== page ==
There is a hope for improvement, though.

When the report was being compiled, the OEA and OUSD had yet to come to a labor agreement, which they since have. The OUSD Board was working to adopt a detailed framework for effective teaching. The Board since has, and allocated $300,000 to a Teacher Development Pilot and data management system. The district and OEA have agreed to pilot a new evaluation system. OUSD and OEA have a new one-year contract. The new contract creates joint committees to study and pose recommendations related to school site governance and staffing, as well as a new and more supportive evaluation system. The next round of bargaining, for next year’s contract, begins in the fall of 2013.


Editor’s Note: This piece reflects an individual opinion and is not a reported story from Oakland Local. Oakland Local invites community residents to share their views about events and issues in Oakland. See our guidelines.

3 Responses

  1. Oakie

    Well, let’s see. If a core problem (in a district as dysfunctional and failing it’s students) is teacher placement because the OEA “core belief” is that teacher seniority is a higher priority….. Is there really any doubt whether the OEA’s highest priority is the students of the district or their self interest?

    Just asking.

  2. Rodney

    This disingenuous opinion-piece fails to recognize a few things, 1) teacher assignments are currently based on credentialing, qualifications, and experience, not “solely on seniority,” 2) mutual matching circumvents the collectively bargained agreement between OUSD and OEA to allow cost-effectiveness and nepotistic, personal preference to inform staffing decisions (see “Acceleration Teacher on Special Assignment”), 3) advisory matching has been implemented in transfers/consolidations due to school closures/replacement, 4) replacing classroom teachers with TSAs has been a failure at Castlemont, Fremont, and McClymonds High Schools (see point #2 above on “mutual matching”) even though OUSD’s Thriving Schools website credits it as successful implementation of staffing reform.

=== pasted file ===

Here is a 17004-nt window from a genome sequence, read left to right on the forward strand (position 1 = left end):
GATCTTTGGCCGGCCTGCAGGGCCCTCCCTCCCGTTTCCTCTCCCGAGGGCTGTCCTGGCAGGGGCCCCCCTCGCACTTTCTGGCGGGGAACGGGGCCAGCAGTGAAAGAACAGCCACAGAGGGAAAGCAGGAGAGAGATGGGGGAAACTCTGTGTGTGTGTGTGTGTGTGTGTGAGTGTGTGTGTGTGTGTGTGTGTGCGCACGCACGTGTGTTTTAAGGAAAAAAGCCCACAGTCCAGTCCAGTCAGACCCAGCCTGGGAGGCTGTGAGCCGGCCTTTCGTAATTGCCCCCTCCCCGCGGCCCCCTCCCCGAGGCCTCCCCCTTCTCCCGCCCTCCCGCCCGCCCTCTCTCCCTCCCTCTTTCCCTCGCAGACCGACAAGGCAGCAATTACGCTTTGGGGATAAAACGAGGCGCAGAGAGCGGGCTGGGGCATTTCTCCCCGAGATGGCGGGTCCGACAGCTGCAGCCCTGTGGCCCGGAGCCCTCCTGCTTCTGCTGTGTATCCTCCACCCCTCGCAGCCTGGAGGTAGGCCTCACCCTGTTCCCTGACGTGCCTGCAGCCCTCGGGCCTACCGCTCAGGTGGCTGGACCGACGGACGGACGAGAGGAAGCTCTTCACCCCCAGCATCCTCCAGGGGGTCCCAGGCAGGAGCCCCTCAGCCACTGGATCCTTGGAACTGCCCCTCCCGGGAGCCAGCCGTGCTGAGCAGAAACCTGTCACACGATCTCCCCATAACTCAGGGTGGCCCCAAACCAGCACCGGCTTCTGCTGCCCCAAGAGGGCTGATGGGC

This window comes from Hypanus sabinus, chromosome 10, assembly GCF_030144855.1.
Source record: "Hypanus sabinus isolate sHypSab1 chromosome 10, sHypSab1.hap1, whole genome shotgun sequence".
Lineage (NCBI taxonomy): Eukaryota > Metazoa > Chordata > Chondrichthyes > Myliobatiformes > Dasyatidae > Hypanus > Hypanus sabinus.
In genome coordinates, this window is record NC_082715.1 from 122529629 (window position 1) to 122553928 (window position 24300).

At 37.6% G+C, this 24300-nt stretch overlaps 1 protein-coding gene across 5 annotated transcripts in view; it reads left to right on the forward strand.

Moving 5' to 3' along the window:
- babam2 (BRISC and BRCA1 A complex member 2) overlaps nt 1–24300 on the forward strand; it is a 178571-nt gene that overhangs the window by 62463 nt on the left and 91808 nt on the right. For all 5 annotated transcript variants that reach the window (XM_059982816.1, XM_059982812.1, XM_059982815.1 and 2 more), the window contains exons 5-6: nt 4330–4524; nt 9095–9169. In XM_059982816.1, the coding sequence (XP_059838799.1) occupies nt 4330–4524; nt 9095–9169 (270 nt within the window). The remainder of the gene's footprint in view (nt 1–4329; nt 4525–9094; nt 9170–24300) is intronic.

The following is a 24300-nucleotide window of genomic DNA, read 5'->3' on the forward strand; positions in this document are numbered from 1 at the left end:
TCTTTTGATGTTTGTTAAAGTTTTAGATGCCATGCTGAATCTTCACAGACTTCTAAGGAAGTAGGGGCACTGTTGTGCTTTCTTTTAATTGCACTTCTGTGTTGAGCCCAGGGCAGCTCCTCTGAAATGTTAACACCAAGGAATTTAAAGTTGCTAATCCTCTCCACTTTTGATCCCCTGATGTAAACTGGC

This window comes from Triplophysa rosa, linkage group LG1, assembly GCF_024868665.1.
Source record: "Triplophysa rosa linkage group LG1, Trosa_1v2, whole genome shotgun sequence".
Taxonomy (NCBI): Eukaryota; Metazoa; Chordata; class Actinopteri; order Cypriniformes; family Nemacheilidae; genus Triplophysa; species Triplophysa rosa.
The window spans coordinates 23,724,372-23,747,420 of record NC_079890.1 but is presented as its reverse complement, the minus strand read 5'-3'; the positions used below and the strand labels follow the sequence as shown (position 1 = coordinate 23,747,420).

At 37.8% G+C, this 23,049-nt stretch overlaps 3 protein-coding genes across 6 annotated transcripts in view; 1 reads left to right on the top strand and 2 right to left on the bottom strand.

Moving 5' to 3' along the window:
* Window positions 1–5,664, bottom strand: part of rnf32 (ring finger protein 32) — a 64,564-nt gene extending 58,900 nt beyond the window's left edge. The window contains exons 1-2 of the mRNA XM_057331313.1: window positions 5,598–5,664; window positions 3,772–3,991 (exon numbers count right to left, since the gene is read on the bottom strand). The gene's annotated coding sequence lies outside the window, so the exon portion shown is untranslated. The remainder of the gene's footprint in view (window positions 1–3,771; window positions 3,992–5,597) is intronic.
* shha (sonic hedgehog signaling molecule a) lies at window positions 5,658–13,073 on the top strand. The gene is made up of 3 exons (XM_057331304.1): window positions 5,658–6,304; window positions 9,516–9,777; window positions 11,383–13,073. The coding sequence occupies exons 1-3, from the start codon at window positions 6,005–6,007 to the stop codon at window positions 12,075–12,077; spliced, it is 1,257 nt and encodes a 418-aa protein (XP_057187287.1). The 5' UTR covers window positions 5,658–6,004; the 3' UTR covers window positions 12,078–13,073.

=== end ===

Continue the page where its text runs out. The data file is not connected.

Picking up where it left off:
This opinion-piece claims that two “Administrative efforts by the district to improve schools… Advisory Matching and Teacher on Special Assignment—were rejected by the Oakland Education Association because these efforts went against OEA’s core belief that seniority should prevail in teacher placement.”? Two of these initiatives indeed were implemented by the district with the three “Acceleration High Schools” losing experienced teachers, demoralizing classroom teachers, students and parents, and destabilizing school communities as a result. Yet OUSD heralds Acceleration TSA successful staffing reform and this opinion-pieces lauds it as “Administrative efforts by the district to improve schools”? Go to those school sites and see for yourself. OUSD administrative efforts and the school board of educations failed these schools when they failed to act as the OUSD Office of School Transformation distorted the strategic plan in destabilizing these schools.

  3. Great Oakland Public Schools

    Thank you for your comments, and for reading our blog entry.

    Rodney, it seems that your issues are with the text of the Grand Jury report, which we quoted from directly.